I then gave them some textbook problems just for practice (were they problems?).  Luckily, the last one among them was a little better.

Problem: 4 terms are in AP. Product of 1st and 4th terms is 45. Sum of 2nd and 3rd terms is 18. Find the terms.

I would suggest you to (try to) solve this problem before reading further…
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Since the textbook was in my hand, I saw the method. However, let me also confess that I would have used the same method because this is what was directly taught to me through ‘drill and kill’.

Thankfully, I recovered from being an instructor and didn’t do this damage anymore.

And you know what?  This not only saves my effort but also helps me learn interesting methods from my students.

Method-1: By Jitu

He argued that since 3 x d x t1 and 45 are multiples of 3, hence (t1)2 should also be multiple of 3. Hence, it can take only two values: 9 and 36 to get the required sum 45. Substituting (t1)2 as 36 does not satisfy the equation and substituting as 9 does satisfy. He solved further to arrive at the required AP.

He was the first to complete the problem. To engage him, I gave him another similar problem, but of 3 consecutive numbers – Sum of 3 numbers is 27 and their product is 504; and he was quick to solve this one too.

Method-2 – By Sahil (original 4 numbers problem)

He too argued similarly about the addition equation. Since ‘2a’ and ‘3d’ sum up to an even number, and ‘2a’ is already even, so ‘3d’ too should be even. Hence, ’d’ should be even. Did you understand this?

He then found the possible values for d. He also said that ‘d’ cannot be 0 since that would make all terms equal, which is in turn not possible as 45 (given as product of two terms) is not a perfect square. He also said that ’d’ cannot be ‘6’ because that would make a=0 leading to the product of 1st and 4th terms as 0, thus contradicting the given information.

He then found the corresponding 2 values for a, substituted each pair in the equation.

(a, d) = (6, 2) didn’t satisfy but (3, 4) did satisfy. He then got the required sequence.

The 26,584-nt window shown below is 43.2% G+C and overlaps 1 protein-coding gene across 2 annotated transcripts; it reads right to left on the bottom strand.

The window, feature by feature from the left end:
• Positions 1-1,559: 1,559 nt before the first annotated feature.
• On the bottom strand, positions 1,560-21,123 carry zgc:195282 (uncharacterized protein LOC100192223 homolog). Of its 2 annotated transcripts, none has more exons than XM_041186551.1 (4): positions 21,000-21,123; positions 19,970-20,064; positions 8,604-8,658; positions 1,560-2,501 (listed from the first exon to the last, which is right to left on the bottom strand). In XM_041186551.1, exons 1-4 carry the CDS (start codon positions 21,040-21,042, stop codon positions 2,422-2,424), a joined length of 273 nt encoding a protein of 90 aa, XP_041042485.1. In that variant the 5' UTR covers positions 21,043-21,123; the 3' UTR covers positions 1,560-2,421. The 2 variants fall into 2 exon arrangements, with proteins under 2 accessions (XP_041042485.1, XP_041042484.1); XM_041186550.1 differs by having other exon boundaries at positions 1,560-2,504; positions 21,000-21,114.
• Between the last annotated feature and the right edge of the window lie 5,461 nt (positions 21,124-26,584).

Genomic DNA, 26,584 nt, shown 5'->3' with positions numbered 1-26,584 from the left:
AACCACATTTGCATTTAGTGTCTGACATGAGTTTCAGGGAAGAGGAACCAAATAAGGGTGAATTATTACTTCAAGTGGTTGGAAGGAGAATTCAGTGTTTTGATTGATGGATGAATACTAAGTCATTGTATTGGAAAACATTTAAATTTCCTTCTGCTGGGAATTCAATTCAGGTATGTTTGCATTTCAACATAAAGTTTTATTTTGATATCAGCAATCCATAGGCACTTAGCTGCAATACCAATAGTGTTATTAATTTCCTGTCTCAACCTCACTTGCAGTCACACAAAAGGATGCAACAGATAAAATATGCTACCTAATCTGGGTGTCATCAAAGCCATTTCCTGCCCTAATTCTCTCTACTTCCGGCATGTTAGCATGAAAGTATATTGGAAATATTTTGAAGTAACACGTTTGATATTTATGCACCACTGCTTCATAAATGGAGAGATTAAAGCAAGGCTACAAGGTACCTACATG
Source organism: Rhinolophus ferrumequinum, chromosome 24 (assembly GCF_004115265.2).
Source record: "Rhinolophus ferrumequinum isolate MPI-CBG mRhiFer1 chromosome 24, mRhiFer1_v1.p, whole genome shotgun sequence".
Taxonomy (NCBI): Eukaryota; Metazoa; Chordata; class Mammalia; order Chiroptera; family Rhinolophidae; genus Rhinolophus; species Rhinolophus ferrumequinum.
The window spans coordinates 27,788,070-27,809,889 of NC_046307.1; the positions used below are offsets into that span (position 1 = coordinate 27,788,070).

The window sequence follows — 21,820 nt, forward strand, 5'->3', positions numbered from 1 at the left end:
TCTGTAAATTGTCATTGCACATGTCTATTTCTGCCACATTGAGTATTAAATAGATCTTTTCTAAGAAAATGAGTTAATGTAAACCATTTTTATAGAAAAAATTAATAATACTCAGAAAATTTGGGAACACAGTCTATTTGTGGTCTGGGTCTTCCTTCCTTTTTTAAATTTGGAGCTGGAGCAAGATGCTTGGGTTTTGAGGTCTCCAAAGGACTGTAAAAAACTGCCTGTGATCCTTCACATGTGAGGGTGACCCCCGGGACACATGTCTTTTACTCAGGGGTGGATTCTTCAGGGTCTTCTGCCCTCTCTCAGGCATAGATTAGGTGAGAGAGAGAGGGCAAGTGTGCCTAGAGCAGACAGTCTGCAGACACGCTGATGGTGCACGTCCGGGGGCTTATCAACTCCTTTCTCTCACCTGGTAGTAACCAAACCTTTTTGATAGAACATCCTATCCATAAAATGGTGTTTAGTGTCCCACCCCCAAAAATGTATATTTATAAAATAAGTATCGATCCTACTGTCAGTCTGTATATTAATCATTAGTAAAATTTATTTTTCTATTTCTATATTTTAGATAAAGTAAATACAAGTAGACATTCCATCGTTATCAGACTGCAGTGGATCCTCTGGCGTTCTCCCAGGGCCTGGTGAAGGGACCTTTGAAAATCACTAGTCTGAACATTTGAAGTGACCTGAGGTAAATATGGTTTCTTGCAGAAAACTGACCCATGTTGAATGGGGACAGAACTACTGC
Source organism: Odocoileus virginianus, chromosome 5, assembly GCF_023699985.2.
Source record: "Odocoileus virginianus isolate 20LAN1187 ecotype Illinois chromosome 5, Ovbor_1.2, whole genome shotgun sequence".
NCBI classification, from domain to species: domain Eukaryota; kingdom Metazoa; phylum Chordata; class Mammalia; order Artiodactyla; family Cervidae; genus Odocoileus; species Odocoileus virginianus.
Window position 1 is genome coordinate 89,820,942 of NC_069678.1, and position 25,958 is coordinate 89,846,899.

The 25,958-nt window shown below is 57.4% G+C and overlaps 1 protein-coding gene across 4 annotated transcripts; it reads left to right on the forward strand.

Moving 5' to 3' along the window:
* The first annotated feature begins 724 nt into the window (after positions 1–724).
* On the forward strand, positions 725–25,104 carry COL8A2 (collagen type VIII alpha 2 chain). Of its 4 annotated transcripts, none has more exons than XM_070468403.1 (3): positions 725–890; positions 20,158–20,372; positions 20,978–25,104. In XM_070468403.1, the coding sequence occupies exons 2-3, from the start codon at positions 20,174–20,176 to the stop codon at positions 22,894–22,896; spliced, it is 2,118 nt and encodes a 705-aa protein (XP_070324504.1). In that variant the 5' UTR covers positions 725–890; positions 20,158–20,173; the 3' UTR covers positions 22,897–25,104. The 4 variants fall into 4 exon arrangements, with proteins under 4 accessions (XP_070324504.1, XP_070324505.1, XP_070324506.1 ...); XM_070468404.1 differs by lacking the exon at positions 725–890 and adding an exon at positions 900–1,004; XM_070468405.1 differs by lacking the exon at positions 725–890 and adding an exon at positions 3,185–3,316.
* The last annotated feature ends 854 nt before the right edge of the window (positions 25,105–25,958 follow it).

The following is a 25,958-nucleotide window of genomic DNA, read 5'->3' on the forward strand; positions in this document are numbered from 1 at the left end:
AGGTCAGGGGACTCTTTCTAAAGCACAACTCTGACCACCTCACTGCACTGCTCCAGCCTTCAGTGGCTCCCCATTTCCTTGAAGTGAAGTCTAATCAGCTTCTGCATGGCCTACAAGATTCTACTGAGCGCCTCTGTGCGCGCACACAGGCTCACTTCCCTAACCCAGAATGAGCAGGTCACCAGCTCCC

Method-3 – by Kanchan

She first told me that Sum of 2nd and 3th terms would be same as the Sum of 1st and 4th terms.
When I asked her why, she said – it’s obvious. 1st term is less than 2nd term by the same amount as the 4th term is more than 3rd term.

Did you get this?

I was happy she could visualise this relation; however, I challenged her to prove it while she was writing on the board, and if you notice, she has done it partially.

What drove me crazy was her next move. She went into Quadratic Equation.

“We know the sum of two numbers; we know the product of same two numbers… So we can make an equation, and find its roots…”

Hope you will take some time to study her solution.

(let me mention that quadratic equation is formally taught in 10th, that too in a dry way… she has not only used quadratics while in 8th but has also applied that knowledge in another topic altogether!)

And her method, gave us both the possible sequences – 3, 7, 11, 15   and 15, 11, 7, 3 which was not the case with other methods.

Finally, I asked them if they wanted to know how it’s solved in the textbook. And they all were curious to know.
So, I simply copy pasted this method on the board, leaving for them to analyze and understand…. And they could easily do so….

I waited for them to study this approach. And then –

“So if I give you another problem, but this time of 3 consecutive numbers in AP, then how will you solve it?”

“We will then take those terms as a-d, a, a+d”

“Oh! You will use this textbook method?”

“Yes sir, this is an interesting and even an efficient one!”

I could see them smiling.

“So I should have directly showed this method to you, isn’t it?”

“No…. then how would we think and discover our own methods?” Vaishnavi reacted.

(All the above conversations happened in Marathi. These students are from Marathi medium municipal school, based